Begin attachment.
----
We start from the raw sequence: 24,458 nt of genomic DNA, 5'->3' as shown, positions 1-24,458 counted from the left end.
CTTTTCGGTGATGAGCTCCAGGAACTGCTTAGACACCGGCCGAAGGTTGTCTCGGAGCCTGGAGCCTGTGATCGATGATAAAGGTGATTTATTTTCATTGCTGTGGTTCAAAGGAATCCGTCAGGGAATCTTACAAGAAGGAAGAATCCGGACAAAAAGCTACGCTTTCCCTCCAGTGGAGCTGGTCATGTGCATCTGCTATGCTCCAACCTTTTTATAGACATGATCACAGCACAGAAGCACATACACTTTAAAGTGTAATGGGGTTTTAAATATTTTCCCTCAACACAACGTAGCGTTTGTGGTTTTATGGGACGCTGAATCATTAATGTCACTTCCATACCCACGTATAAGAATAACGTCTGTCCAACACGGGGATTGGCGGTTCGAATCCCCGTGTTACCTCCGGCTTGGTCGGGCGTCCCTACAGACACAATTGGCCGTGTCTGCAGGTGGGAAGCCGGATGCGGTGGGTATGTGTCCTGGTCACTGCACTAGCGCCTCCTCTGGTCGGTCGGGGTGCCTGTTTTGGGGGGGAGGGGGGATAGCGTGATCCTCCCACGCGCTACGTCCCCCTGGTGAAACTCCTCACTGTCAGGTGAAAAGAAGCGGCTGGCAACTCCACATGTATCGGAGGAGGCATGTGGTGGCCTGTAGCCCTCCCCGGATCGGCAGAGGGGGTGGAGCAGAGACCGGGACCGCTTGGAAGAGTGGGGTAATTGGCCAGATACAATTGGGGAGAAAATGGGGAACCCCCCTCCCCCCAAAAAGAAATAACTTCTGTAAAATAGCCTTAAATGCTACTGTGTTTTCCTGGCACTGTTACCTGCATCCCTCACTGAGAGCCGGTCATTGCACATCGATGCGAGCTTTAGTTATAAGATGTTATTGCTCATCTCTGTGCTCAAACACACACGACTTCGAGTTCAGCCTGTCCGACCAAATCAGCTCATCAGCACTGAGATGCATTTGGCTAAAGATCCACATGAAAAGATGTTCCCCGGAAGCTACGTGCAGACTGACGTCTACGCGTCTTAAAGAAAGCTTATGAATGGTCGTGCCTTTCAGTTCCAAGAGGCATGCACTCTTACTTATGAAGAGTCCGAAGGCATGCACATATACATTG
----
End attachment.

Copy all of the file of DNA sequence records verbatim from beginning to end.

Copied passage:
We start from the raw sequence: 24,458 nt of genomic DNA, 5'->3' as shown, positions 1-24,458 counted from the left end.
CTTTTCGGTGATGAGCTCCAGGAACTGCTTAGACACCGGCCGAAGGTTGTCTCGGAGCCTGGAGCCTGTGATCGATGATAAAGGTGATTTATTTTCATTGCTGTGGTTCAAAGGAATCCGTCAGGGAATCTTACAAGAAGGAAGAATCCGGACAAAAAGCTACGCTTTCCCTCCAGTGGAGCTGGTCATGTGCATCTGCTATGCTCCAACCTTTTTATAGACATGATCACAGCACAGAAGCACATACACTTTAAAGTGTAATGGGGTTTTAAATATTTTCCCTCAACACAACGTAGCGTTTGTGGTTTTATGGGACGCTGAATCATTAATGTCACTTCCATACCCACGTATAAGAATAACGTCTGTCCAACACGGGGATTGGCGGTTCGAATCCCCGTGTTACCTCCGGCTTGGTCGGGCGTCCCTACAGACACAATTGGCCGTGTCTGCAGGTGGGAAGCCGGATGCGGTGGGTATGTGTCCTGGTCACTGCACTAGCGCCTCCTCTGGTCGGTCGGGGTGCCTGTTTTGGGGGGGAGGGGGGATAGCGTGATCCTCCCACGCGCTACGTCCCCCTGGTGAAACTCCTCACTGTCAGGTGAAAAGAAGCGGCTGGCAACTCCACATGTATCGGAGGAGGCATGTGGTGGCCTGTAGCCCTCCCCGGATCGGCAGAGGGGGTGGAGCAGAGACCGGGACCGCTTGGAAGAGTGGGGTAATTGGCCAGATACAATTGGGGAGAAAATGGGGAACCCCCCTCCCCCCAAAAAGAAATAACTTCTGTAAAATAGCCTTAAATGCTACTGTGTTTTCCTGGCACTGTTACCTGCATCCCTCACTGAGAGCCGGTCATTGCACATCGATGCGAGCTTTAGTTATAAGATGTTATTGCTCATCTCTGTGCTCAAACACACACGACTTCGAGTTCAGCCTGTCCGACCAAATCAGCTCATCAGCACTGAGATGCATTTGGCTAAAGATCCACATGAAAAGATGTTCCCCGGAAGCTACGTGCAGACTGACGTCTACGCGTCTTAAAGAAAGCTTATGAATGGTCGTGCCTTTCAGTTCCAAGAGGCATGCACTCTTACTTATGAAGAGTCCGAAGGCATGCACATATACATTG